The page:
If we look at the total cost of the Canadian Firearms Centre, the annual cost of operating it is around $80 million, of which $20 million is for the gun registry. The other $60 million is for the licensing. There are 5,000 enquiries per day from law enforcement officers. Where they find it useful, and I know the members opposite know this, is particularly on domestic violence calls. They go onto the gun registry and it helps them because they know that if there are guns registered then they have a different problem if they are going to that domestic violence call.
Of course some would say that some people have not registered their guns. They should give police the benefit of the doubt. They are intelligent people. They know that if they go onto the gun registry and they do not see any guns registered at that home, it is not a slam dunk case that there are no guns there because the guns could be there illegally and not registered. This is not rocket science.
The point is that it is a tool and it is a useful tool. The police, rather than these armchair quarterbacks, are in the trenches day in and day out. They know what works. They know what is of value to them. How can these armchair quarterbacks decide what is a useful tool for the police and what is not? The police support the gun registry.
Conveniently, the Conservatives are saying that they will only eliminate the long gun registry. Well that is convenient because long guns happen to fit into the profile of the people who support them in their constituencies.
They say they will still register the handguns, but here is an interesting fact. I think I heard a misquote in this House earlier that long guns are responsible for more murder and suicides in Canada than handguns. One might say that does not sound right. Intuitively that sounds wrong, that handguns are the problem.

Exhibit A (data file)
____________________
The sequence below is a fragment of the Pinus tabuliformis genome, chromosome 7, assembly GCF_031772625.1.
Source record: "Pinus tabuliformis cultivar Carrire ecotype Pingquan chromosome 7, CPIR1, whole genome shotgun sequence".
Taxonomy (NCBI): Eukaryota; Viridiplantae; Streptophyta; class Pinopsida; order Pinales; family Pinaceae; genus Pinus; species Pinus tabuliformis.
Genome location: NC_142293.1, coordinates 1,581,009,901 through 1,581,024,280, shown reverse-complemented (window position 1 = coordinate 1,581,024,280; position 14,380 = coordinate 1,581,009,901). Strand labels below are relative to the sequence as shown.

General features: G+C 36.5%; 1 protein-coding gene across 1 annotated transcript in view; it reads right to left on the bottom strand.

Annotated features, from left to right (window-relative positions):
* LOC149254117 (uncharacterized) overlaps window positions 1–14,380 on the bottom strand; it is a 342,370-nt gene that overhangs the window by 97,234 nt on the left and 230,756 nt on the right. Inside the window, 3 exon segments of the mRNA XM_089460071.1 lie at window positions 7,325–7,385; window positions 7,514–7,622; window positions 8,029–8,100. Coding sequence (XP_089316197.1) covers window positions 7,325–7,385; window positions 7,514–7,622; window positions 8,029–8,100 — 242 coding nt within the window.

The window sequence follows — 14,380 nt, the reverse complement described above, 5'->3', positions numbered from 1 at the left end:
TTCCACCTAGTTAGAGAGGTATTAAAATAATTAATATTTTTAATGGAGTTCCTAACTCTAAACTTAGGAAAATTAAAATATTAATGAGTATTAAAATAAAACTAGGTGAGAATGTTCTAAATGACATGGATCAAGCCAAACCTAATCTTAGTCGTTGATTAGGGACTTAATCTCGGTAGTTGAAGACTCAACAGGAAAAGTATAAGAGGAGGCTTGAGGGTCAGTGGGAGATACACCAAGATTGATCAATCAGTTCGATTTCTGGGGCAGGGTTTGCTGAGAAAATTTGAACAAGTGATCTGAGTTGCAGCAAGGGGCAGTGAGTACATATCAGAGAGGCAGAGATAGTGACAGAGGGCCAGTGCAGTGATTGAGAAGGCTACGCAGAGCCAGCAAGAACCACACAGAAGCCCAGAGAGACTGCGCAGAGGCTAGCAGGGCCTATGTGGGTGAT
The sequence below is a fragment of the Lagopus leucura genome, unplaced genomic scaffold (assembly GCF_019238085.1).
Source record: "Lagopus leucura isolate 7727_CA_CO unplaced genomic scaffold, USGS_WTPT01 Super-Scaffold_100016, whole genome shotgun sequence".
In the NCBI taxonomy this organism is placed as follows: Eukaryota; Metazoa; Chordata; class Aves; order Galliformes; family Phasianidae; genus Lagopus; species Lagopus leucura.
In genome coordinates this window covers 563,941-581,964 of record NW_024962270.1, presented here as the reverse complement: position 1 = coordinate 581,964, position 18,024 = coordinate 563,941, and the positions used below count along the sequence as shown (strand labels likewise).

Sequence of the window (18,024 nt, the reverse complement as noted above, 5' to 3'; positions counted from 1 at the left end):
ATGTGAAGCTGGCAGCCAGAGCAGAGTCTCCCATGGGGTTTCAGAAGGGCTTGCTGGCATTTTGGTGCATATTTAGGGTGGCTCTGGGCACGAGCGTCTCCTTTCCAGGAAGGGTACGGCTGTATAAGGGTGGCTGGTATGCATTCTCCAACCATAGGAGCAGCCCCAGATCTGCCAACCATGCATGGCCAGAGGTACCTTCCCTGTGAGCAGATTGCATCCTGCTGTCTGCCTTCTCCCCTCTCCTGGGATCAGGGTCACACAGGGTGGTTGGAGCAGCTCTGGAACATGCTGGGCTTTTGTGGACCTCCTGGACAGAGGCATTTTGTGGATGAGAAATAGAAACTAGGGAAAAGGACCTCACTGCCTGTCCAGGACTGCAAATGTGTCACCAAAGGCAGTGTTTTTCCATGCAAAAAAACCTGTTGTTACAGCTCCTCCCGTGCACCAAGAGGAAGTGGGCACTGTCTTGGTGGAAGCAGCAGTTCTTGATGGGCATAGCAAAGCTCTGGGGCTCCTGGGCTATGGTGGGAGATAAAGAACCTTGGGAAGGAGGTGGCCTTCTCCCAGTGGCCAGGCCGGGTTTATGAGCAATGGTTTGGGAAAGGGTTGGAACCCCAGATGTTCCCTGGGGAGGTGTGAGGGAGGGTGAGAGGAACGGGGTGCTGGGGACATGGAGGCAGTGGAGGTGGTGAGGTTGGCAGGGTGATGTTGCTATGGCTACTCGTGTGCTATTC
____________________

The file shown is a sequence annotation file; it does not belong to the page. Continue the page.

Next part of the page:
The point is that we know that in rural parts of Canada there are a lot of long guns around. Some of them are needed for hunting or whatever, and in many cases they could be registered, but the point is that in cases of domestic violence or suicides, people use these long guns to commit these crimes.
For the Conservative Party to conveniently say it is not going to register long guns, which we know politically is a very beneficial position for it to take, ignores the fact that long guns are involved in a lot of crime and criminality in Canada as well, so it is not a very good solution.
The point I want to make is that we must ensure that laws meet the test of the charter. We must deal with mandatory minimums, but we must deal with a whole suite of solutions. That includes local people and communities taking responsibility.
I am glad to see that in my riding of Etobicoke North, the local churches and community groups are saying that they have to take some personal responsibility and get involved in gun-related violence. We are seeing that happen. It cannot all be government. It has to be the people and their families. It has to start in the churches, in the gurdwaras, in the temples, in the mosques and in the synagogues. It has to start in the schools and in the homes.
We incarcerate people for a long period of time and when they come out, they are criminals again, so let us look at this in a sensible way and an intelligent way. I will certainly be interested to see if what is proposed today meets the test of the charter and whether it is going to get people off the streets who are using guns, who are involved in drugs and committing these violent crimes.